The debate comes as opinion polls show that Obama, McCain's Democratic rival, is gaining strength nationally and also in battleground states.

Weeks of economic turmoil and plunging stock markets have led to many voters saying they trust Obama's leadership on the economy.

McCain launched his vision for US economic revival on Tuesday.

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But many national opinion polls show Obama enjoying a strong lead over McCain, with a New York Times/CBS poll showing Obama on 53 per cent and McCain on 39.

Al Jazeera's Rob Reynolds in Hempstead says McCain faces a dilemma, whether to go sharply negative against Obama, which has proved unsuccesful in the past, or to make a dramatic gesture - such as limiting his time in the White House to one term.

However previous such gestures, such as his decision to suspend his campaign over the bailout package, have not worked and the clock is ticking with a limited time left to turn the tide, he adds.

Raising the stakes

The Obama campaign is seeking to raise the stakes for McCain.

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"It's his last chance to somehow convince the American people that his erratic response to this economic crisis doesn't disqualify him from being president," Bill Burton, a spokesman for Obama, said.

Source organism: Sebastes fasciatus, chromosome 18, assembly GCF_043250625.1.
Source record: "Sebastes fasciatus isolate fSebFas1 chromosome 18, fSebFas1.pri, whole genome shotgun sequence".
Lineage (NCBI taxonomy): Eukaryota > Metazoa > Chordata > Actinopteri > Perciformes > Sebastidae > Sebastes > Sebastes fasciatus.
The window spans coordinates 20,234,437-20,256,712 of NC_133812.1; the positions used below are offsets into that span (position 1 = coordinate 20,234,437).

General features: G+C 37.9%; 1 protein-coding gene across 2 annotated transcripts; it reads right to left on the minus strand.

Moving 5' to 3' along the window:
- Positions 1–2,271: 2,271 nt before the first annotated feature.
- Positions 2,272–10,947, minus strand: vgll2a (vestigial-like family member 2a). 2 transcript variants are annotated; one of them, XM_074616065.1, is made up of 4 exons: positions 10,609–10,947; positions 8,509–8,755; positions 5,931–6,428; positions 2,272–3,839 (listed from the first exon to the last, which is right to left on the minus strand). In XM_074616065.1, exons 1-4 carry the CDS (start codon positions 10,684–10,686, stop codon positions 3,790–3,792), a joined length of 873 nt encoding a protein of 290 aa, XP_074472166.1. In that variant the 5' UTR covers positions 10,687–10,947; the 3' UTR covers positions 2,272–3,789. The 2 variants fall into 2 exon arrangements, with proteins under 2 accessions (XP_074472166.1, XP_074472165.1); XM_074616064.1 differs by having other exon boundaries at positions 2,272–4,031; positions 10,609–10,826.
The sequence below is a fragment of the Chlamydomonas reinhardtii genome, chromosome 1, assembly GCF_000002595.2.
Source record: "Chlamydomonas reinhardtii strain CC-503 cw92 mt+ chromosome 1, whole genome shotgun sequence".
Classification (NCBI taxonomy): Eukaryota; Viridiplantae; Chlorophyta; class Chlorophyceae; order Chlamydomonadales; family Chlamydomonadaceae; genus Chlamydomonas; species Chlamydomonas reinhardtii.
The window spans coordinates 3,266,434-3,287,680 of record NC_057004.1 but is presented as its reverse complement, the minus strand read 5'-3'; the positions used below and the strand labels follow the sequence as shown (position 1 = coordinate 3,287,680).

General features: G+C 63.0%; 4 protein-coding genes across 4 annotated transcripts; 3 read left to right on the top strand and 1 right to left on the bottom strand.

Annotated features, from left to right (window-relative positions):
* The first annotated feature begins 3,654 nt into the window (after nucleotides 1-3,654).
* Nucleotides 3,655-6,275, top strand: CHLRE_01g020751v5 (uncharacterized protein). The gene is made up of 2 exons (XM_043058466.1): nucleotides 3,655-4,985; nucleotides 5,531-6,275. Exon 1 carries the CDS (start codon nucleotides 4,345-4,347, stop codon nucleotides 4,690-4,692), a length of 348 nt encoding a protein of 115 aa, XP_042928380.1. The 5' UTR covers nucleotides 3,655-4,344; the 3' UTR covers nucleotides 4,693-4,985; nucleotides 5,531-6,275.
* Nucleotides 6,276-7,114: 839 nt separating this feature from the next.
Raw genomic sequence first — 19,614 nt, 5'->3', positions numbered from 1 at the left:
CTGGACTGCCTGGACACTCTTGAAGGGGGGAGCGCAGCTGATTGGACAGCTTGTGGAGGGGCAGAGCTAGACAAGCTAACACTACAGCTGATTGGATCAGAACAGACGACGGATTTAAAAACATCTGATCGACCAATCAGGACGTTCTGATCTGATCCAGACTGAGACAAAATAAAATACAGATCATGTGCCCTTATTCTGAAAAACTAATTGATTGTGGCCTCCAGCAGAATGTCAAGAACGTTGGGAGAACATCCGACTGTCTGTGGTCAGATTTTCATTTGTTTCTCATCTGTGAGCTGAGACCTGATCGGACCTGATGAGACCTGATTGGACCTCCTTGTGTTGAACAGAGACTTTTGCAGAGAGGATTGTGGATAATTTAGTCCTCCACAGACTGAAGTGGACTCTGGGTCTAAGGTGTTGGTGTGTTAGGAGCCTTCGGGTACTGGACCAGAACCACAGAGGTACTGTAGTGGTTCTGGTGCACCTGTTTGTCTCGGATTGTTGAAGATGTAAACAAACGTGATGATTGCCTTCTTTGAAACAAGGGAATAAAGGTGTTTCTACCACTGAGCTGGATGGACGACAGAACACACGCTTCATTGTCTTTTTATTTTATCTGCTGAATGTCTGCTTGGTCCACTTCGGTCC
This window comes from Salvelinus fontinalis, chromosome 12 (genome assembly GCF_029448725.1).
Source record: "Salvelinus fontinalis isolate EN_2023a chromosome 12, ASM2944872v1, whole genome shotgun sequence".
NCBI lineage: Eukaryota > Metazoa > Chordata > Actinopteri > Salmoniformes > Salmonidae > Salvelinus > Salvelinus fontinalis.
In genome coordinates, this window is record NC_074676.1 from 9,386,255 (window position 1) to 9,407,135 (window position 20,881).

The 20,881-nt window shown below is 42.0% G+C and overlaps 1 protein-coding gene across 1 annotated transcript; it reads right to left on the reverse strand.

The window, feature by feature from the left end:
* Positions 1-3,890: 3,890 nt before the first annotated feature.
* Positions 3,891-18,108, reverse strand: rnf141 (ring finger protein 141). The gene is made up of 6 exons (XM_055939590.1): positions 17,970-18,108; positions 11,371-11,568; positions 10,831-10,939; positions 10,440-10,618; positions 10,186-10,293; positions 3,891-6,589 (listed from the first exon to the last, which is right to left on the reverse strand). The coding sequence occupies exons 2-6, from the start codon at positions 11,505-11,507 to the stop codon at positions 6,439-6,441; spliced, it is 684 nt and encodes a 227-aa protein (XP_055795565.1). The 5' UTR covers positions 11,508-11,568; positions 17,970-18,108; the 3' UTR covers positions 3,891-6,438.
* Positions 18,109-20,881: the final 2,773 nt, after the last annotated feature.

McCain has indicated he is likely to bring up Obama's relationship with former 1960s radical William Ayers.

The two served on a community board in Chicago together and Ayers hosted a political event for Obama early in his career.

Obama had noted McCain's reluctance to discuss the issue with him directly during their last encounter.

"I was astonished to hear him say that he was surprised that I didn't have the guts to do that," McCain said in an interview with K-Mox radio in St Louis, Missouri.

"I think he's probably assured that it's going to come up this time."

'National crisis'

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Several recent polls have shown McCain's attacks on Obama's character have largely backfired, increasing unfavourable opinions about McCain among voters looking for solutions on the economy.

"There is no question the negative campaigning just isn't working," John Zogby, the pollster, told Al Jazeera.

"To make an impact in this debate, McCain needs to be proactive and be very specific about the way he would lead an economic recovery."

Nicolle Wallace, an adviser to McCain, said on CBS's Early Show the Arizona senator would focus on explaining how he would be the best leader to heal the financial chaos of the last month.

"We are in a major national crisis. And in an hour of crisis, John McCain is someone who has actually reached across the aisle, worked with Democrats to take on big, entrenched special interests, and has a record of reform," she said.

The debate will be the last big event in the campaign before both candidates hit the trail for the two-and-a- half week drive to the elections on November 4.